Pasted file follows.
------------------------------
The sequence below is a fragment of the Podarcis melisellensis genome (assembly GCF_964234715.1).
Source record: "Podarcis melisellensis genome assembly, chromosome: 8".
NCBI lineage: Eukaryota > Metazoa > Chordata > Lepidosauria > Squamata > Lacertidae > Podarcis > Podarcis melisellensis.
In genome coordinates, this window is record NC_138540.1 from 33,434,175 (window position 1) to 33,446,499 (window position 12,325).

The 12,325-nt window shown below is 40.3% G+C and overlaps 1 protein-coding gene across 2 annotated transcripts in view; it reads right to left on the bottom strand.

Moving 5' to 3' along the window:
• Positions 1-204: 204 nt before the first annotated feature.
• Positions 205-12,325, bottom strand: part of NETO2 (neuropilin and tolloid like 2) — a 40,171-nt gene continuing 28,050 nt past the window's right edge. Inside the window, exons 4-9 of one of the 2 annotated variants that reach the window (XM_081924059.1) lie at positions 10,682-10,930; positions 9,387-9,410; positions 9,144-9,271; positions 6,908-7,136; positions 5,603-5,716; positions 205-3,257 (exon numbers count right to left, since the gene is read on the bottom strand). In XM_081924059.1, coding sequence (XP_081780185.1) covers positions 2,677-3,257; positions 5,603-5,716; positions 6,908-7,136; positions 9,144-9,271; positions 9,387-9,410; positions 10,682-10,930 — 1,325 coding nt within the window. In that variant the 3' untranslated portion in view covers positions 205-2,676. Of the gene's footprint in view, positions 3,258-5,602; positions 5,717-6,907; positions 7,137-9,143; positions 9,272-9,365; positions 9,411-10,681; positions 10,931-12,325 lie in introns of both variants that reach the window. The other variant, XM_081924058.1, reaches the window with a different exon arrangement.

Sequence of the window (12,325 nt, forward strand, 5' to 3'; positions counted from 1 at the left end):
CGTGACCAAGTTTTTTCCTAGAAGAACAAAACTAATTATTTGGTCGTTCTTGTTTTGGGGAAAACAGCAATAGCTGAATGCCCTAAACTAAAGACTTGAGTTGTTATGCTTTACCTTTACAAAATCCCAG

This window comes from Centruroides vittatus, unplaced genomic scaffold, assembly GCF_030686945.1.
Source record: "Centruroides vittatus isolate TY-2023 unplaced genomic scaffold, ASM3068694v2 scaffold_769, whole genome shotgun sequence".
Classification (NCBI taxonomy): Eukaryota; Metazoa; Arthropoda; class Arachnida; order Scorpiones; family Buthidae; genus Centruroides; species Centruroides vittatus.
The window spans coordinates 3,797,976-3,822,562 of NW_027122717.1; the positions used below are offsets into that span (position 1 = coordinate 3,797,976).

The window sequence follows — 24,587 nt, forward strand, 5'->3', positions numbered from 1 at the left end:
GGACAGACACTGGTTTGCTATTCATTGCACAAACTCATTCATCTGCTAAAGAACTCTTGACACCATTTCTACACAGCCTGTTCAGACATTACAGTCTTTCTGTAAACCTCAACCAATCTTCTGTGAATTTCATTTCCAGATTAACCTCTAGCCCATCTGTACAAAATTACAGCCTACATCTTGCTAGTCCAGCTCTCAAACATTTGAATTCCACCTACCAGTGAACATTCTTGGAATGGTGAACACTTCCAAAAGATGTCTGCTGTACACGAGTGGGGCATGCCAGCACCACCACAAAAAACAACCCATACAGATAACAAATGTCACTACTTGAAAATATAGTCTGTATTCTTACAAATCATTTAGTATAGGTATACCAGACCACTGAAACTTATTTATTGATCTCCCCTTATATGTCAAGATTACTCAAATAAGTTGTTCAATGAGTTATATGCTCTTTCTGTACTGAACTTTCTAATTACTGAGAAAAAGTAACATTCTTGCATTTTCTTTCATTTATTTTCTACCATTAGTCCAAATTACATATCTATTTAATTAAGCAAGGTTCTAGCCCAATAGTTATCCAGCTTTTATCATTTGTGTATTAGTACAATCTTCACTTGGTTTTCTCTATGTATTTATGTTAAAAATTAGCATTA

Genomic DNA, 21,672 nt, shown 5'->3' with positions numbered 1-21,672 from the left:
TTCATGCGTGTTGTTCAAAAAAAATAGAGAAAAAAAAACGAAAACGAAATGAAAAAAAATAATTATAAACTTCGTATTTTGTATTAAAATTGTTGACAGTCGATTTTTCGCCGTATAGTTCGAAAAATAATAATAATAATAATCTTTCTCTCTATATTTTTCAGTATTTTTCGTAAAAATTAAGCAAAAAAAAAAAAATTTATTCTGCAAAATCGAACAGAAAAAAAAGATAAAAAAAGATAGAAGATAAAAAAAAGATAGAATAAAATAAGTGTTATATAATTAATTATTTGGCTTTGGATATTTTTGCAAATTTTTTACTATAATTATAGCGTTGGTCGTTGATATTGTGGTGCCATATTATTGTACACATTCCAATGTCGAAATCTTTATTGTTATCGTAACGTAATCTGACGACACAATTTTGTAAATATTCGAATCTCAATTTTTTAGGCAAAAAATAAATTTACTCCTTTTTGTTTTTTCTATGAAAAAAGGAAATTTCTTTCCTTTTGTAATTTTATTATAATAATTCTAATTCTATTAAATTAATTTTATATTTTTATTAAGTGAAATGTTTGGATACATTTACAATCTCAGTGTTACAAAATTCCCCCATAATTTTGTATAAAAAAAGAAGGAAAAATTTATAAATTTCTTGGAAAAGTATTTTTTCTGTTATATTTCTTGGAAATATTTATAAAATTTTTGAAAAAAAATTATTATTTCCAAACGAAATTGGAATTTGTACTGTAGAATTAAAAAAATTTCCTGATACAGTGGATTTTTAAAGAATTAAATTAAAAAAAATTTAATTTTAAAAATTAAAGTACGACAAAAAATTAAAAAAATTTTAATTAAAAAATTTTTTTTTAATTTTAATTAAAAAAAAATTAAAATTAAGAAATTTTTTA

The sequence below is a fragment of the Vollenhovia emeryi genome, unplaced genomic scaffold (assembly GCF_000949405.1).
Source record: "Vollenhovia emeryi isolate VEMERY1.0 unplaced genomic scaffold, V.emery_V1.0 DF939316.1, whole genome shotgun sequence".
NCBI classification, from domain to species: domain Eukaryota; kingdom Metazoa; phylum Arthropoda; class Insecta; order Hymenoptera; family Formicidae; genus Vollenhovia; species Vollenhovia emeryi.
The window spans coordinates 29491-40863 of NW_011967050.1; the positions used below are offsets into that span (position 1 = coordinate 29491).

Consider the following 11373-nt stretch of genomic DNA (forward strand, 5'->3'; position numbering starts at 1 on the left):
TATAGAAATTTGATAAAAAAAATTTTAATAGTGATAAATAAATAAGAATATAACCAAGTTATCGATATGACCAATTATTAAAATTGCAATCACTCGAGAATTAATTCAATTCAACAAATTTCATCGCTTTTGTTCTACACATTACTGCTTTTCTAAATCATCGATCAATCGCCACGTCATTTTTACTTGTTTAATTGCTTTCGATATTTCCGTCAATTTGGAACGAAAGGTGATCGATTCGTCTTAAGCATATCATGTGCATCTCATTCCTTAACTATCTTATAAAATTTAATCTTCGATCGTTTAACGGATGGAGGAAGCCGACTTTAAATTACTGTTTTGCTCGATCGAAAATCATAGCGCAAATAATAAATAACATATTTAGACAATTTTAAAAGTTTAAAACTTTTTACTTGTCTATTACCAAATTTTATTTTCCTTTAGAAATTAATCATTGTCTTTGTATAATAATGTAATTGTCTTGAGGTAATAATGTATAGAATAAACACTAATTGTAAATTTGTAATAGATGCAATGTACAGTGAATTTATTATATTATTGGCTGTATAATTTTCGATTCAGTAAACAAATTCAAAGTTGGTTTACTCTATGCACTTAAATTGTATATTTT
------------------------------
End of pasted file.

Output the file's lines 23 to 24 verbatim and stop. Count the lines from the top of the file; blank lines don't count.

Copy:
Consider the following 11373-nt stretch of genomic DNA (forward strand, 5'->3'; position numbering starts at 1 on the left):
TATAGAAATTTGATAAAAAAAATTTTAATAGTGATAAATAAATAAGAATATAACCAAGTTATCGATATGACCAATTATTAAAATTGCAATCACTCGAGAATTAATTCAATTCAACAAATTTCATCGCTTTTGTTCTACACATTACTGCTTTTCTAAATCATCGATCAATCGCCACGTCATTTTTACTTGTTTAATTGCTTTCGATATTTCCGTCAATTTGGAACGAAAGGTGATCGATTCGTCTTAAGCATATCATGTGCATCTCATTCCTTAACTATCTTATAAAATTTAATCTTCGATCGTTTAACGGATGGAGGAAGCCGACTTTAAATTACTGTTTTGCTCGATCGAAAATCATAGCGCAAATAATAAATAACATATTTAGACAATTTTAAAAGTTTAAAACTTTTTACTTGTCTATTACCAAATTTTATTTTCCTTTAGAAATTAATCATTGTCTTTGTATAATAATGTAATTGTCTTGAGGTAATAATGTATAGAATAAACACTAATTGTAAATTTGTAATAGATGCAATGTACAGTGAATTTATTATATTATTGGCTGTATAATTTTCGATTCAGTAAACAAATTCAAAGTTGGTTTACTCTATGCACTTAAATTGTATATTTT